New Construction: Measures for Minimizing Radon Pathways 

A gas-tight barrier could be placed between the soil and foundation to eliminate radon entry from below. The types of mechanical barriers that have been suggested for radon control fit into one of the following three categories:
bullet Foundation materials
bullet Coatings
bullet Membranes

 

FOUNDATION MATERIALS
The materials used to construct a foundation can often be used as an effective barrier to the entry of radon-laden soil gas. Below-grade walls may be constructed of poured concrete, masonry, or other materials such as pressure treated wood or stone. Poured concrete and masonry block are the most common materials in new construction.

In residential buildings, the foundation walls and floor made of poured concrete are generally constructed to a compressive strength of 2,500 to 3,000 psi. A poured concrete wall is a good barrier to radon transport. The major points of radon entry are the cracks, joints and other penetrations. It is these openings in the walls that allow soil gas to enter the building.

Residential foundation walls built of concrete masonry (concrete block) may have open cores, filled cores or cores closed at the top course. Masonry walls are frequently coated with an exterior layer of cementitious material, referred to as "parging," for water control. This coating is usually covered at the bottom of the wall to make a good exterior seal at the joint between the footing and the block wall, thus preventing the entry of radon into the house. Research indicates that homes with concrete-block foundation walls typically have twice the radon level as homes with poured-concrete foundations.

 

COATINGS
Waterproofing and damp-proofing are effective methods of sealing the joints and thus preventing the entry of radon. The most common damp-proofing treatment for residential foundation walls is an exterior parge coat of bituminous asphalt. The parge coat is used for concrete masonry walls but is not necessary for poured concrete.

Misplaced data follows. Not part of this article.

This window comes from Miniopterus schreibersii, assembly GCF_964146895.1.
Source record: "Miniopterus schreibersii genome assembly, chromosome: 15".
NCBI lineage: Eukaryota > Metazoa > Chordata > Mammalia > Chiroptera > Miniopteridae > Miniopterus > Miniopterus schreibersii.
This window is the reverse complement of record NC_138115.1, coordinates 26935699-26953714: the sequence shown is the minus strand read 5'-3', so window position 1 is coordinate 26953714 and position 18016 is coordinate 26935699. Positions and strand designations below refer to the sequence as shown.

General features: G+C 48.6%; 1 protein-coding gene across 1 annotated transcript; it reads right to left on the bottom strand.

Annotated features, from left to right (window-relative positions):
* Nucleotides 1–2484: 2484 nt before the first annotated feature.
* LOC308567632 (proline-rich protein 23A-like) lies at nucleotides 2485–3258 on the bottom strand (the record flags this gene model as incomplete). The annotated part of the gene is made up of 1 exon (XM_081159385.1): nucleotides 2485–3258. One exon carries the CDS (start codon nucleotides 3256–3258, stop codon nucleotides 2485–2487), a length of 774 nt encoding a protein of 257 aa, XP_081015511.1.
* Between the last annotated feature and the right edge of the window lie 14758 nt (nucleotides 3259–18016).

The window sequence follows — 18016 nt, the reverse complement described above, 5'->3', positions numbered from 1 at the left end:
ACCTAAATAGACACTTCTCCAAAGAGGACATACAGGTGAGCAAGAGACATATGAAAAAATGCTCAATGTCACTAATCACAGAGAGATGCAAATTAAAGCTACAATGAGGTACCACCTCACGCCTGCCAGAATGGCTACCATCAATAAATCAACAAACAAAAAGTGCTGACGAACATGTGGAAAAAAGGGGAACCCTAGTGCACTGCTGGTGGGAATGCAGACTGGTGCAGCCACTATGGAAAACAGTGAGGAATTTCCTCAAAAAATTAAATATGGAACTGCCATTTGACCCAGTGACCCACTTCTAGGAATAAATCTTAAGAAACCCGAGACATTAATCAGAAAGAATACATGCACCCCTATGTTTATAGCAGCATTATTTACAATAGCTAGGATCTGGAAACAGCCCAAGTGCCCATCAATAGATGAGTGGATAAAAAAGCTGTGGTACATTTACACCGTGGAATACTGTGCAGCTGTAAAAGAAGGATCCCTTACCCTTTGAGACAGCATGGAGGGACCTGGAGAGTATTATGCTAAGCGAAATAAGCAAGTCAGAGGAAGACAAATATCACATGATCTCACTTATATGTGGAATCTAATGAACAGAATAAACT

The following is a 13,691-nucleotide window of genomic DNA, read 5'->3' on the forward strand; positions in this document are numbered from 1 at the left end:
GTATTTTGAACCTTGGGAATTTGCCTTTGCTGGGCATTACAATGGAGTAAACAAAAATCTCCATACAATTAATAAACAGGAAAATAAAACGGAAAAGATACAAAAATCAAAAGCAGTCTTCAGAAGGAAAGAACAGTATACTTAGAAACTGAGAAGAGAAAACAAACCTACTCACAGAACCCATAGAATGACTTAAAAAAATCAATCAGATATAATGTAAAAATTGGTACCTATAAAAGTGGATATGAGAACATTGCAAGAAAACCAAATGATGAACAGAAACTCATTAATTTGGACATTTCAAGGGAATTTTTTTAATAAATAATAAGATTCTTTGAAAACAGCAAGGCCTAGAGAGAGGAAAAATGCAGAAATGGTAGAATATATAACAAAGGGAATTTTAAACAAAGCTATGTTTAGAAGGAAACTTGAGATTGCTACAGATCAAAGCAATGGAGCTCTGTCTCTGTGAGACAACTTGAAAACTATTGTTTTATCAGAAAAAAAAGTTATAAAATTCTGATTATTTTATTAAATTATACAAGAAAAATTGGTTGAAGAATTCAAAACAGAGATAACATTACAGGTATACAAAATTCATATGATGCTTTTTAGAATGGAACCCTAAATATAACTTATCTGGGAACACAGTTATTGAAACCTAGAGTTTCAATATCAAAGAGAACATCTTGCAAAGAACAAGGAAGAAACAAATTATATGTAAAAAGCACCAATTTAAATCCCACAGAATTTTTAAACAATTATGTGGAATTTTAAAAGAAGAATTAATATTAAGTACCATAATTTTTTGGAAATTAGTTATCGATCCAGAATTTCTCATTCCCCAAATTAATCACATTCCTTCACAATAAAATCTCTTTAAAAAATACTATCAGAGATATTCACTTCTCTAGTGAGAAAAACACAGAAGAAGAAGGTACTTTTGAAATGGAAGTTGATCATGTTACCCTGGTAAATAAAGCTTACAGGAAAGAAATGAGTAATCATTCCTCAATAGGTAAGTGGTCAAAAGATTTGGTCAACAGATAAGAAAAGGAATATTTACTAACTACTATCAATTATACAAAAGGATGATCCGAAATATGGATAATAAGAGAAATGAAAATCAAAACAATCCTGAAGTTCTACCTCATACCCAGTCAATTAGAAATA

The following are some of the damp-proofing/waterproofing systems suitable for radon barriers.
bullet Coal tar polyurethane
Coal tar-modified polyurethane is a cold-applied liquid waterproofing system. It is applied as a liquid at the rate of 10-15 mils/coat. The coating dries hard, but has some elasticity. This material may be attacked by acids in groundwater but can be defended by a protection board.
 
bullet Polymer-modified asphalt
Polymer-modified asphalt is a cold-applied liquid waterproofing system, but it is difficult to achieve an even coating on a vertical surface. High grade polymer-modified asphalt is superior to coal tar-modified polyurethane in elasticity, crack-spanning ability, and resealability, but inferior in its resistance to chemicals.
 
bullet Membrane waterproofing systems
Waterproofing applied as a solid-sheet membrane has an advantage over liquid-applied systems in that quality control over thickness is ensured by the manufacturing process. Most membrane systems are chemically stable and have good crack-spanning ability. Thermoplastic membranes may be applied in various ways: affixed to walls, or laid beneath slabs. Thermoplastic membranes are rated for resistance to chemicals and longevity. Seals and overlaps must be carefully and completely closed in order for membranes to function as radon barriers.
 
bullet Bentonite
Bentonite clay expands when moist and thereby creates a waterproof barrier. Bentonite is not as resistant to chemicals as the thermoplastic membranes. The major flaw of this material as a radon barrier, however, is that it is only expanded when wet. This is acceptable for a waterproofing material, but not for a gas barrier.
 
bullet Cementitious waterproofing
A number of additives can be incorporated in concrete to create cementitious "waterproofing." This type of waterproofing is appropriate only for interior applications because it is inelastic, does not have good crack-spanning ability, and cannot resist hydrostatic pressure.

 

MEMBRANES
Membranes of plastic or rubber are used to control water penetration and water vapor diffusion but are also effective at controlling air movement as well.

Types of membranes available: 
bullet Polyethylene film.
bullet High-strength bubble-pack with aluminum foil.
bullet Aluminum foil over a core of glass scrim webbing.
bullet PVC sheets.

 

 

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